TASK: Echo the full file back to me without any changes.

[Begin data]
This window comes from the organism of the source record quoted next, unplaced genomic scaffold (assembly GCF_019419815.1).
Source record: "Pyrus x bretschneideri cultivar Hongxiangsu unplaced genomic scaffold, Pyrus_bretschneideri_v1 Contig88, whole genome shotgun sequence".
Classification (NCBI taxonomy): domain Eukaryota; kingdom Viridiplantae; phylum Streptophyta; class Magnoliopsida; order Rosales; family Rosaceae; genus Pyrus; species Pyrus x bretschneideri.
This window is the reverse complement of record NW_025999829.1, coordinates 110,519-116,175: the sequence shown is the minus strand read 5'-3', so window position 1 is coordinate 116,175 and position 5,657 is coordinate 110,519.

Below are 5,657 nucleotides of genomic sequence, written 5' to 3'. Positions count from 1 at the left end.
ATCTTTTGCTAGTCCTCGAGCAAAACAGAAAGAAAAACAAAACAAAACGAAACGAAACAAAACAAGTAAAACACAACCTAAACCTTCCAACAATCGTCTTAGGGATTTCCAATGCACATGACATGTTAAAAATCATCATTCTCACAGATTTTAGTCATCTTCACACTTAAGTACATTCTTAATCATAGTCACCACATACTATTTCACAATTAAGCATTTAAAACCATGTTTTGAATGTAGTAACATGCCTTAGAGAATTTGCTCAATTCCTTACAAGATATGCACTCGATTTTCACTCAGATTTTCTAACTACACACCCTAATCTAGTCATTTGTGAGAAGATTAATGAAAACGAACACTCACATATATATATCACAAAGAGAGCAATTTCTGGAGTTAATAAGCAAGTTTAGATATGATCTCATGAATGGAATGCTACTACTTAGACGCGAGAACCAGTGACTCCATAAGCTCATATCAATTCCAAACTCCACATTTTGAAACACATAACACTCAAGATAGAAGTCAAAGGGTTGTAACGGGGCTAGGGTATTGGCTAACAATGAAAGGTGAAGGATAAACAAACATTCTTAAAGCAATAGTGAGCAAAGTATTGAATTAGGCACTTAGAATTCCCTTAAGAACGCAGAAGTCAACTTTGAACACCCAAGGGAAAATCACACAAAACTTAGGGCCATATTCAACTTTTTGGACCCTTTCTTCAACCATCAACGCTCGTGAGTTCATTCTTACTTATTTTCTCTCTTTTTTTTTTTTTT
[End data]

This window comes from the organism of the source record quoted next, unplaced genomic scaffold (assembly GCF_019419815.1).
Source record: "Pyrus x bretschneideri cultivar Hongxiangsu unplaced genomic scaffold, Pyrus_bretschneideri_v1 Contig88, whole genome shotgun sequence".
Classification (NCBI taxonomy): domain Eukaryota; kingdom Viridiplantae; phylum Streptophyta; class Magnoliopsida; order Rosales; family Rosaceae; genus Pyrus; species Pyrus x bretschneideri.
This window is the reverse complement of record NW_025999829.1, coordinates 110,519-116,175: the sequence shown is the minus strand read 5'-3', so window position 1 is coordinate 116,175 and position 5,657 is coordinate 110,519.

Below are 5,657 nucleotides of genomic sequence, written 5' to 3'. Positions count from 1 at the left end.
ATCTTTTGCTAGTCCTCGAGCAAAACAGAAAGAAAAACAAAACAAAACGAAACGAAACAAAACAAGTAAAACACAACCTAAACCTTCCAACAATCGTCTTAGGGATTTCCAATGCACATGACATGTTAAAAATCATCATTCTCACAGATTTTAGTCATCTTCACACTTAAGTACATTCTTAATCATAGTCACCACATACTATTTCACAATTAAGCATTTAAAACCATGTTTTGAATGTAGTAACATGCCTTAGAGAATTTGCTCAATTCCTTACAAGATATGCACTCGATTTTCACTCAGATTTTCTAACTACACACCCTAATCTAGTCATTTGTGAGAAGATTAATGAAAACGAACACTCACATATATATATCACAAAGAGAGCAATTTCTGGAGTTAATAAGCAAGTTTAGATATGATCTCATGAATGGAATGCTACTACTTAGACGCGAGAACCAGTGACTCCATAAGCTCATATCAATTCCAAACTCCACATTTTGAAACACATAACACTCAAGATAGAAGTCAAAGGGTTGTAACGGGGCTAGGGTATTGGCTAACAATGAAAGGTGAAGGATAAACAAACATTCTTAAAGCAATAGTGAGCAAAGTATTGAATTAGGCACTTAGAATTCCCTTAAGAACGCAGAAGTCAACTTTGAACACCCAAGGGAAAATCACACAAAACTTAGGGCCATATTCAACTTTTTGGACCCTTTCTTCAACCATCAACGCTCGTGAGTTCATTCTTACTTATTTTCTCTCTTTTTTTTTTTTTT